Single species approaches to natural resource conservation and management are now viewed as antiquated and oversimplified for dealing with complex systems. Scientists and managers who work in estuaries and other marine systems have urged adoption of ecosystem based approaches to management for nearly a decade, yet practitioners are still struggling to translate the ideas into practice. Similarly, ecological restoration projects in coastal systems have typically addressed one species or habitat. In recent years, efforts to focus on multiple species and habitats have increased. Our project developed an integrated ecosystem approach to identify multi-habitat restoration opportunities in the Great Bay estuary, New Hampshire. We created a conceptual site selection model based on a comparison of historic and modern distribution and abundance data, current environmental conditions, and expert review. Restoration targets included oysters and softshell clams, salt marshes, eelgrass beds, and seven diadromous fish species. Spatial data showing the historical and present day distributions for multiple species and habitats were compiled and integrated into a geographic information system. A matrix of habitat interactions was developed to identify potential for synergy and subsequent restoration efficiency. Output from the site selection models was considered within this framework to identify ecosystem restoration landscapes. The final products of these efforts include a series of maps detailing multi-habitat restoration opportunities extending from upland freshwater fish habitat down to the bay bottom. A companion guidance document was created to present project methods and a review of restoration methods. The authors hope that this work will help to stimulate and inform new restoration projects within the Great Bay estuarine system, and that it will serve as a foundation to be updated and improved as more information is collected.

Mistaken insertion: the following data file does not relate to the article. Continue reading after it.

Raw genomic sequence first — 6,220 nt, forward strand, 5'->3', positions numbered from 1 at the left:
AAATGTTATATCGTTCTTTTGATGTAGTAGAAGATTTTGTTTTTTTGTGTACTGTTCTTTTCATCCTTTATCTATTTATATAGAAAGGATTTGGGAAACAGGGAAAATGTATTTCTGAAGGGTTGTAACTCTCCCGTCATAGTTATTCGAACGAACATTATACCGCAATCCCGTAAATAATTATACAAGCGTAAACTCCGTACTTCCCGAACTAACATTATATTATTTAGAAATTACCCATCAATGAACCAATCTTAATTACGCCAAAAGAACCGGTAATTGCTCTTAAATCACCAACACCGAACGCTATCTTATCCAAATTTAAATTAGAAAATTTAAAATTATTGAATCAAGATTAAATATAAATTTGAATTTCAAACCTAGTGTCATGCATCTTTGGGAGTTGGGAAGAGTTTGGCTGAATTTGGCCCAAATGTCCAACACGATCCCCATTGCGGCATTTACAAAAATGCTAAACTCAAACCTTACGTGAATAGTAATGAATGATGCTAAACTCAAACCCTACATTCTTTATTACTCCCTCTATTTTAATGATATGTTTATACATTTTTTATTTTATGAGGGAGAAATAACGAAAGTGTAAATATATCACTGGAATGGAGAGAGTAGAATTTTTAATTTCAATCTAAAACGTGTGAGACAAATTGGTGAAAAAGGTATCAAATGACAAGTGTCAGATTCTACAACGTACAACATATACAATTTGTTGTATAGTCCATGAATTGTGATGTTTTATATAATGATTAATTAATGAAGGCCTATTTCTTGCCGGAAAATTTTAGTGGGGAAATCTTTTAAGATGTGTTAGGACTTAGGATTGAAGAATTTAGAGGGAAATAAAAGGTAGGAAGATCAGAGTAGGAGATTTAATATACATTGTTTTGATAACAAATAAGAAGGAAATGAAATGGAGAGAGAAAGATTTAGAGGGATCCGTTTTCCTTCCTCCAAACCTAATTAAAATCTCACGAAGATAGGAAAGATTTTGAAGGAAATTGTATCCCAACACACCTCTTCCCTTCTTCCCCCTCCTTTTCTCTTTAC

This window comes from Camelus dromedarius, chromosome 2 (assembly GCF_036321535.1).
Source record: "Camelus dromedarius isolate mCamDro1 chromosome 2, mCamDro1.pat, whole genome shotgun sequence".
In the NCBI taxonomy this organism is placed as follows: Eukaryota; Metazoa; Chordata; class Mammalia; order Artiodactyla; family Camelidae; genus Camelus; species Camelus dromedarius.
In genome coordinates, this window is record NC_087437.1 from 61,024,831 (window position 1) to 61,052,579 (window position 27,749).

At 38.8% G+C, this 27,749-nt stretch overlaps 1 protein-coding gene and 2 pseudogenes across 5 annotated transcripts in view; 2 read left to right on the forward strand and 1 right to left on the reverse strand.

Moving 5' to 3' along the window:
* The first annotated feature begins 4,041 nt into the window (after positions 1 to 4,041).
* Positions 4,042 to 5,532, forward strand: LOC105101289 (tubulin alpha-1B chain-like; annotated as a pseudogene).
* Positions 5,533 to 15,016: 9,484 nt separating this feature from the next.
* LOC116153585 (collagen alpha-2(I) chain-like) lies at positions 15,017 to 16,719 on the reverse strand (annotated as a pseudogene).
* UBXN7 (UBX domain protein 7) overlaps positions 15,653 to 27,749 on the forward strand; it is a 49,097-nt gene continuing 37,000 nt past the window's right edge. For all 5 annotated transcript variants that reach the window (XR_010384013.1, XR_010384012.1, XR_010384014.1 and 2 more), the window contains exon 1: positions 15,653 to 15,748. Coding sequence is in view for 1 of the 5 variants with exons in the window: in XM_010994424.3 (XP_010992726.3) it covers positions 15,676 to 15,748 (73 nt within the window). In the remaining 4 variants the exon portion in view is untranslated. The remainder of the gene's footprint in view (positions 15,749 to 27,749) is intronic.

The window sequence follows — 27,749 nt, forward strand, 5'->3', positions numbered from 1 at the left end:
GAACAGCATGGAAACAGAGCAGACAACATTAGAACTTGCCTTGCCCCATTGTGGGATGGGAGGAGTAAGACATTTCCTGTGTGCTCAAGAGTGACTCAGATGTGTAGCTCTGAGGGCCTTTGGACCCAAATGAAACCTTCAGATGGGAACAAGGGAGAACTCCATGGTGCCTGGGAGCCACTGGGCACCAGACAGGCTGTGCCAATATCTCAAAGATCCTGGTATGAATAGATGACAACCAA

New Hampshire Estuaries Project
Odell, Jay; Eberhardt, Alyson; Burdick, David; and Ingraham, Pete, "Great Bay Estuary Restoration Compendium" (2006). PREP Publications. 150.